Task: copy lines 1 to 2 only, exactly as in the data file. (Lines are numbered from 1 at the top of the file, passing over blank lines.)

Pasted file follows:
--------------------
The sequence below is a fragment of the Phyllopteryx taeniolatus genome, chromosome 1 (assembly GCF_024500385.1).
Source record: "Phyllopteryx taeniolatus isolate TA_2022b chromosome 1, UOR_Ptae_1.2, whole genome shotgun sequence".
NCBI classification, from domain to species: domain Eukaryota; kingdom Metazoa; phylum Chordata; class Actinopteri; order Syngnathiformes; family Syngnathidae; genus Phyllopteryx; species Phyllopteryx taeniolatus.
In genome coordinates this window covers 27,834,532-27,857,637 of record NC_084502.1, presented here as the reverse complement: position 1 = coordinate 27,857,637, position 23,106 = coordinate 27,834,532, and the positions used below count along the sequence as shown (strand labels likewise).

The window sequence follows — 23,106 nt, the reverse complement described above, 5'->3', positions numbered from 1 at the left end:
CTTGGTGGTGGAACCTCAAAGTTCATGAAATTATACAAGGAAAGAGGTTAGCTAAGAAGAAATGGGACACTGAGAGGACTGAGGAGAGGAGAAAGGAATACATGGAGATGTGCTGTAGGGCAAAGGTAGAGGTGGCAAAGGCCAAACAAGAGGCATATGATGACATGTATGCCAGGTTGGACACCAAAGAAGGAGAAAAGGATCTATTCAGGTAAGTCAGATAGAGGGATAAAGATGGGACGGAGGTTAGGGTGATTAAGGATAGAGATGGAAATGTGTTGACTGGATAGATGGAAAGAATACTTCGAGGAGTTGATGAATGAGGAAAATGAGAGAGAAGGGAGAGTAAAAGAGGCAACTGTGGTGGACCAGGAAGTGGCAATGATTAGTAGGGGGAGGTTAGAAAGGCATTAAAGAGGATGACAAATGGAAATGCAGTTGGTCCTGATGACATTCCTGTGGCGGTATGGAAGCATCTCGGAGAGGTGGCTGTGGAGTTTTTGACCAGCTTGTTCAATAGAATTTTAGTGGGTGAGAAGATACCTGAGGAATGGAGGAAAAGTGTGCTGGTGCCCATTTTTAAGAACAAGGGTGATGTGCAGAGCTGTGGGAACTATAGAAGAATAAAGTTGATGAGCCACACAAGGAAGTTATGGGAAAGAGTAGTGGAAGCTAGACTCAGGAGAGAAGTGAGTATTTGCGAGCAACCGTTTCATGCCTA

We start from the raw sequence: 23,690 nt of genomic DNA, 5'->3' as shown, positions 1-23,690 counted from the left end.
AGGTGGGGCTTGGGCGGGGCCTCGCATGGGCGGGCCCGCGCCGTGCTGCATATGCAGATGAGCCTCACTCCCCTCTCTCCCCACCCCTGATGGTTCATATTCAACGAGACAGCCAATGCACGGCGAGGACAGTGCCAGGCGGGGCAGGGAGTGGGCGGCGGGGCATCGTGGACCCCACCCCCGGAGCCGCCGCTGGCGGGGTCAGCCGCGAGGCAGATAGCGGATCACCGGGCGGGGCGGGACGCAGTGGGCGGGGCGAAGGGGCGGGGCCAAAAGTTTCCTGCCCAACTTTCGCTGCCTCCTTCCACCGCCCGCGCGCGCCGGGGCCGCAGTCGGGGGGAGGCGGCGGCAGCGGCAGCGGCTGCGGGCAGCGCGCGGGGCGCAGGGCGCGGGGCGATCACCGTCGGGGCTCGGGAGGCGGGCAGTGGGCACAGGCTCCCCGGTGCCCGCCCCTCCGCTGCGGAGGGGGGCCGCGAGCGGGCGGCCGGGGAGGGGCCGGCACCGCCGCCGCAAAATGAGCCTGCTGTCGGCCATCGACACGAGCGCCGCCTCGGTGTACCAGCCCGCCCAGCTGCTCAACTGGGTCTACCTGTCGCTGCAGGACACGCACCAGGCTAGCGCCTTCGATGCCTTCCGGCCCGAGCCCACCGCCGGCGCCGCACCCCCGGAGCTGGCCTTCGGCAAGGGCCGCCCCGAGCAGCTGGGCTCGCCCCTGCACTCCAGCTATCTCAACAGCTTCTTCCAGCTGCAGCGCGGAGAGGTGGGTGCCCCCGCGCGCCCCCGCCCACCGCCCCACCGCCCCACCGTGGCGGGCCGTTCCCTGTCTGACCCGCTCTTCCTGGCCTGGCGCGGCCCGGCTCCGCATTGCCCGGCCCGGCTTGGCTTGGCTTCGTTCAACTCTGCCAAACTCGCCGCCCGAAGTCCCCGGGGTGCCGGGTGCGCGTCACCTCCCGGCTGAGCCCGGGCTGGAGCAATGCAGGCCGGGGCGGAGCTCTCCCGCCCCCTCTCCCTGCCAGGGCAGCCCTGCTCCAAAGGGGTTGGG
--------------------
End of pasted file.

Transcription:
The sequence below is a fragment of the Phyllopteryx taeniolatus genome, chromosome 1 (assembly GCF_024500385.1).
Source record: "Phyllopteryx taeniolatus isolate TA_2022b chromosome 1, UOR_Ptae_1.2, whole genome shotgun sequence".